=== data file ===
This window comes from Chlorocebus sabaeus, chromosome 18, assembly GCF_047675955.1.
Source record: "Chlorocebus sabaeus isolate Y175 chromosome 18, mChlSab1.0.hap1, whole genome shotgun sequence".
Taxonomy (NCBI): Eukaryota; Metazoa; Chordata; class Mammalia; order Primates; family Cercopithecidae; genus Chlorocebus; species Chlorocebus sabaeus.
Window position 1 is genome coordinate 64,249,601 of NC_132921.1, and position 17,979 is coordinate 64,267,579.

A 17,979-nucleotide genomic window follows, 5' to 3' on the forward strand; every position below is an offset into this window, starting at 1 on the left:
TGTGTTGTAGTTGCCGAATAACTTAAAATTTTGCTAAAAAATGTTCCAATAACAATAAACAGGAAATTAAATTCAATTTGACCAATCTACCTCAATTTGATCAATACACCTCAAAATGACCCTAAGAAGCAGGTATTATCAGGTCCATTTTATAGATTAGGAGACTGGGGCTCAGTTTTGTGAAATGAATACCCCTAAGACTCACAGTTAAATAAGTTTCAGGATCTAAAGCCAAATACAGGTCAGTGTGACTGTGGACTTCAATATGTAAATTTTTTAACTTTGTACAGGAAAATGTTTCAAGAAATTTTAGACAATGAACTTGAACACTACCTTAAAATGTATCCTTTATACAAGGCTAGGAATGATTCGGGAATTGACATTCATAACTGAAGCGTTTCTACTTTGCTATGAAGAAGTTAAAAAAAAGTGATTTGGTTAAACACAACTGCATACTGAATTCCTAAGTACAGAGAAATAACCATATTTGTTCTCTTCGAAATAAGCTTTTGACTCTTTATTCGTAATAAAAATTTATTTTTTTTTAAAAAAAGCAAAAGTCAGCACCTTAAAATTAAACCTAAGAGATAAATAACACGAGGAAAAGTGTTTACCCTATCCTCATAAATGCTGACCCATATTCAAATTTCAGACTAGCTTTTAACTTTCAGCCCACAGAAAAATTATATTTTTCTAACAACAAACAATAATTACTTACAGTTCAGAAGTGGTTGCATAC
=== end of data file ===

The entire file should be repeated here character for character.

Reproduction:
This window comes from Chlorocebus sabaeus, chromosome 18, assembly GCF_047675955.1.
Source record: "Chlorocebus sabaeus isolate Y175 chromosome 18, mChlSab1.0.hap1, whole genome shotgun sequence".
Taxonomy (NCBI): Eukaryota; Metazoa; Chordata; class Mammalia; order Primates; family Cercopithecidae; genus Chlorocebus; species Chlorocebus sabaeus.
Window position 1 is genome coordinate 64,249,601 of NC_132921.1, and position 17,979 is coordinate 64,267,579.

A 17,979-nucleotide genomic window follows, 5' to 3' on the forward strand; every position below is an offset into this window, starting at 1 on the left:
TGTGTTGTAGTTGCCGAATAACTTAAAATTTTGCTAAAAAATGTTCCAATAACAATAAACAGGAAATTAAATTCAATTTGACCAATCTACCTCAATTTGATCAATACACCTCAAAATGACCCTAAGAAGCAGGTATTATCAGGTCCATTTTATAGATTAGGAGACTGGGGCTCAGTTTTGTGAAATGAATACCCCTAAGACTCACAGTTAAATAAGTTTCAGGATCTAAAGCCAAATACAGGTCAGTGTGACTGTGGACTTCAATATGTAAATTTTTTAACTTTGTACAGGAAAATGTTTCAAGAAATTTTAGACAATGAACTTGAACACTACCTTAAAATGTATCCTTTATACAAGGCTAGGAATGATTCGGGAATTGACATTCATAACTGAAGCGTTTCTACTTTGCTATGAAGAAGTTAAAAAAAAGTGATTTGGTTAAACACAACTGCATACTGAATTCCTAAGTACAGAGAAATAACCATATTTGTTCTCTTCGAAATAAGCTTTTGACTCTTTATTCGTAATAAAAATTTATTTTTTTTTAAAAAAAGCAAAAGTCAGCACCTTAAAATTAAACCTAAGAGATAAATAACACGAGGAAAAGTGTTTACCCTATCCTCATAAATGCTGACCCATATTCAAATTTCAGACTAGCTTTTAACTTTCAGCCCACAGAAAAATTATATTTTTCTAACAACAAACAATAATTACTTACAGTTCAGAAGTGGTTGCATAC